Fish and Ships is the blog of various research projects (past and present) about international pre-modern trade in the European North Atlantic. It was initiated by the project Between the North Sea and the Norwegian Sea: interdisciplinary studies of the Hanse at the German Maritime Museum in Bremerhaven (2015-2019), which investigated the German (Hanseatic) trade in Iceland, the Faroe Islands and Shetland in the 15th-17th centuries. Since February 2020, the blog is maintained by the project Looking in from the Edge (LIFTE), a cooperation between researchers of the German Maritime Museum and the University of Highlands and Islands, Orkney College, in Kirkwall (Orkney). This project focuses on the commercialisation and the influence of international trade on the island communities of Orkney and Shetland in the early modern period (15th-18th centuries).
Looking in from the Edge (LIFTE)
During the 15th-18th centuries, a system of trade gradually brought much of the globe within its influence. In Europe, it led to peripheral places becoming closely tied into continental European trade networks, transforming their largely subsistence and low-level trading economies to commercialised, surplus-producing ones. One of the main actors in these developments was the Hanse — an organisation of interests of German merchants and towns formed around 1150 and which, in the 15th century, expanded into the North Atlantic. In Shetland, merchants from the Hanse towns Bremen and Hamburg dominated the international exchange with the islands in the late 15th to early 18th centuries. They were mainly interested in dried and salted fish, which drove the development of export-oriented fisheries in Shetland.
The influence of German traders in Shetland is contrasted with the economic situation on the Orkney islands, where German commercial interest is less well documented. The Orkney economy seems to have focused more on the exchange of agricultural produce with Scotland and Norway. Moreover, the project will look at merchants from other nations that were active in the region and investigate how they competed or cooperated and which influence they had on the local communities. Dutch fishermen, English and Scottish merchants and the local landowning elite (the lairds) with their strong connections with Norway were all part of a international commercial network in which the German merchants played a significant part.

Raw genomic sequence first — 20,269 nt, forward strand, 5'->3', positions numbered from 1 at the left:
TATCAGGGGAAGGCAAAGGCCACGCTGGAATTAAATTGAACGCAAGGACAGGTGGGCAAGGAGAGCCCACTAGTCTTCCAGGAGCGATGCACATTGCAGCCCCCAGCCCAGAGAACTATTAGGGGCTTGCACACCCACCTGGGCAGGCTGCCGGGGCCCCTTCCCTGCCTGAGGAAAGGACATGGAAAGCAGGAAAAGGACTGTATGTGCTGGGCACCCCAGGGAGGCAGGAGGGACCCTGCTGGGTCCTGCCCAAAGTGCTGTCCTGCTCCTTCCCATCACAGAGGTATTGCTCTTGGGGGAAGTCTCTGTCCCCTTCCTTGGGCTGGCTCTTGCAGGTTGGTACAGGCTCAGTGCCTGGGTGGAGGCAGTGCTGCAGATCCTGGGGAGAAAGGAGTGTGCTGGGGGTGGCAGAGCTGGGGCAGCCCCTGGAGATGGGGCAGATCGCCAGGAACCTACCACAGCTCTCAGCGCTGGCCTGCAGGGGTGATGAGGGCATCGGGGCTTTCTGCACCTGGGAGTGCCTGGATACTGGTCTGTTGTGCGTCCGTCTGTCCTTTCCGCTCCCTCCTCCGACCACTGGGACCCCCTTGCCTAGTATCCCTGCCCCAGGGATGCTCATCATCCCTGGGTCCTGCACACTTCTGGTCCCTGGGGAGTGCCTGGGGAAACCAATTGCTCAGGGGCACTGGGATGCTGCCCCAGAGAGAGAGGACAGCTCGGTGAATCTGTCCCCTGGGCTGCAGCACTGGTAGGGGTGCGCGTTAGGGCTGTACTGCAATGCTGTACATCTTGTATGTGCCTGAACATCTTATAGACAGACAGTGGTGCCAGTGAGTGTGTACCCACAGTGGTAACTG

The three-year German-British research project LIFTE will explore the role of both island groups in the European economy during this period – aiming to uncover why the island economies developed so differently. To answer these questions, an interdisciplinary team of researchers from the University of Highlands and Islands in Orkney and from the German Maritime Museum in Bremerhaven will use (zoo-)archaeological and historical methods and sources, undertaking excavations and surveys of existing material and building remains on the islands alongside local archival work. See Meet the team for more information about the members of the research team.
LIFTE is generously funded by the Arts and Humanities Research Council (AHRC) and the German Research Foundation (DFG, Deutsche Forschungsgemeinschaft). For more information, see the descriptions of the in English and German.
Between the North Sea and the Norwegian Sea: interdisciplinary studies of the Hanse
During the course of the 15th century merchants from northern Germany began to expand their trading links with the North Atlantic islands of Shetland, the Faroes and Iceland. In the following 200 years they became the most important trading partners for the islanders. Their main interest was the great demand for stockfish, a well preservable source of protein, in the urban centres of Europe in the late Middle Ages. Other north Atlantic goods of interest for mainland Europeans were sulphur (used among others for making gun powder), fish oil, wadmal (a coarse woolen fabric), and falcons (used by the nobility for hunting). At the same time, the inhabitants of the North Atlantic islands were dependent on foreign merchants for many commodities such as timber, metal products, cereals, beer, fine fabrics, and clothing.
Trade with regions north of Bergen in Norway, including the North Atlantic islands, was officially prohibited by the Hanse. This had to do with the position of Bergen as a transit point for trade with northern Europe, which was dominated by the Hanse, predominantly by merchants from Lübeck. In spite of this, hanseatic merchants, predominantly from Hamburg and Bremen, began to trade directly with the islands from the early fifteenth century onwards. Through these commercial links and the extensive exchange of goods and thoughts merchants influenced the economy and culture of these islands. However, these economic and cultural connections have never received much scholarly attention.
An interdisciplinary research team drawn from the disciplines of archaeology, history and archaeozoology investigates the many facets of this trade. Our team members (see: meet the team) cover the various aspects of the connections of German merchants with the North Atlantic. The main objectives include: how did trade on the North Atlantic islands operate, and how was it regulated? How did merchants and sailors interact? Which ships were in operation? How did these trade relations impact both societies?
Between the North Sea and the Norwegian Sea took place between 2015 and 2019 at the German Maritime Museum (Deutsches Schiffahrtsmuseum) in Bremerhaven. The project was generously funded by the Leibniz Association. For more information, see the project description on the site of the German Maritime Museum (in German).